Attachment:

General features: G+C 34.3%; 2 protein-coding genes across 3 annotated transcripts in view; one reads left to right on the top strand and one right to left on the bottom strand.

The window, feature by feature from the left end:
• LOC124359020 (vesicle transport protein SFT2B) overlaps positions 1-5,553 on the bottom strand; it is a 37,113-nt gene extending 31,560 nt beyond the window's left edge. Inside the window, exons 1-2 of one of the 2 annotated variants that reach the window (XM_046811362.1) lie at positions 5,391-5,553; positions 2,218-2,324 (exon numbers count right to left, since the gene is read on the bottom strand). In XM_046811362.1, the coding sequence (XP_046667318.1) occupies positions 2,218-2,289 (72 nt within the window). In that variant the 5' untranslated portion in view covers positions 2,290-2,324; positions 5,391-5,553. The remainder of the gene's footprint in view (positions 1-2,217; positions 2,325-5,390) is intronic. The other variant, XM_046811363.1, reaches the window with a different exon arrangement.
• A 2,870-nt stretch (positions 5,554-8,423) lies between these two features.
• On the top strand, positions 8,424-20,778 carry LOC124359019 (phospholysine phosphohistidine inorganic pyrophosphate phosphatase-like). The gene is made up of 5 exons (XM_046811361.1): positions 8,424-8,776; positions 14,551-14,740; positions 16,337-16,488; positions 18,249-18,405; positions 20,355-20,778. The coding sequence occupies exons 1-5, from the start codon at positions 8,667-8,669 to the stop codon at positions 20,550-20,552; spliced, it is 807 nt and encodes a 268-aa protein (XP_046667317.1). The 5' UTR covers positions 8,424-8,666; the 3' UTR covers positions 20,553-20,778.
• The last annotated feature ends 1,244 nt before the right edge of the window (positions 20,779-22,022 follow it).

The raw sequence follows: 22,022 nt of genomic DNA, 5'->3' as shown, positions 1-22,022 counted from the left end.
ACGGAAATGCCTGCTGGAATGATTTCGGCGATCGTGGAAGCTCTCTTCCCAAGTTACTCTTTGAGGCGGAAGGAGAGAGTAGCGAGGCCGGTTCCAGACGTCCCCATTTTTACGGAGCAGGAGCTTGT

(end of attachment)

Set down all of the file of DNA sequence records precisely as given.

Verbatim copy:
General features: G+C 34.3%; 2 protein-coding genes across 3 annotated transcripts in view; one reads left to right on the top strand and one right to left on the bottom strand.

The window, feature by feature from the left end:
• LOC124359020 (vesicle transport protein SFT2B) overlaps positions 1-5,553 on the bottom strand; it is a 37,113-nt gene extending 31,560 nt beyond the window's left edge. Inside the window, exons 1-2 of one of the 2 annotated variants that reach the window (XM_046811362.1) lie at positions 5,391-5,553; positions 2,218-2,324 (exon numbers count right to left, since the gene is read on the bottom strand). In XM_046811362.1, the coding sequence (XP_046667318.1) occupies positions 2,218-2,289 (72 nt within the window). In that variant the 5' untranslated portion in view covers positions 2,290-2,324; positions 5,391-5,553. The remainder of the gene's footprint in view (positions 1-2,217; positions 2,325-5,390) is intronic. The other variant, XM_046811363.1, reaches the window with a different exon arrangement.
• A 2,870-nt stretch (positions 5,554-8,423) lies between these two features.
• On the top strand, positions 8,424-20,778 carry LOC124359019 (phospholysine phosphohistidine inorganic pyrophosphate phosphatase-like). The gene is made up of 5 exons (XM_046811361.1): positions 8,424-8,776; positions 14,551-14,740; positions 16,337-16,488; positions 18,249-18,405; positions 20,355-20,778. The coding sequence occupies exons 1-5, from the start codon at positions 8,667-8,669 to the stop codon at positions 20,550-20,552; spliced, it is 807 nt and encodes a 268-aa protein (XP_046667317.1). The 5' UTR covers positions 8,424-8,666; the 3' UTR covers positions 20,553-20,778.
• The last annotated feature ends 1,244 nt before the right edge of the window (positions 20,779-22,022 follow it).

The raw sequence follows: 22,022 nt of genomic DNA, 5'->3' as shown, positions 1-22,022 counted from the left end.
ACGGAAATGCCTGCTGGAATGATTTCGGCGATCGTGGAAGCTCTCTTCCCAAGTTACTCTTTGAGGCGGAAGGAGAGAGTAGCGAGGCCGGTTCCAGACGTCCCCATTTTTACGGAGCAGGAGCTTGT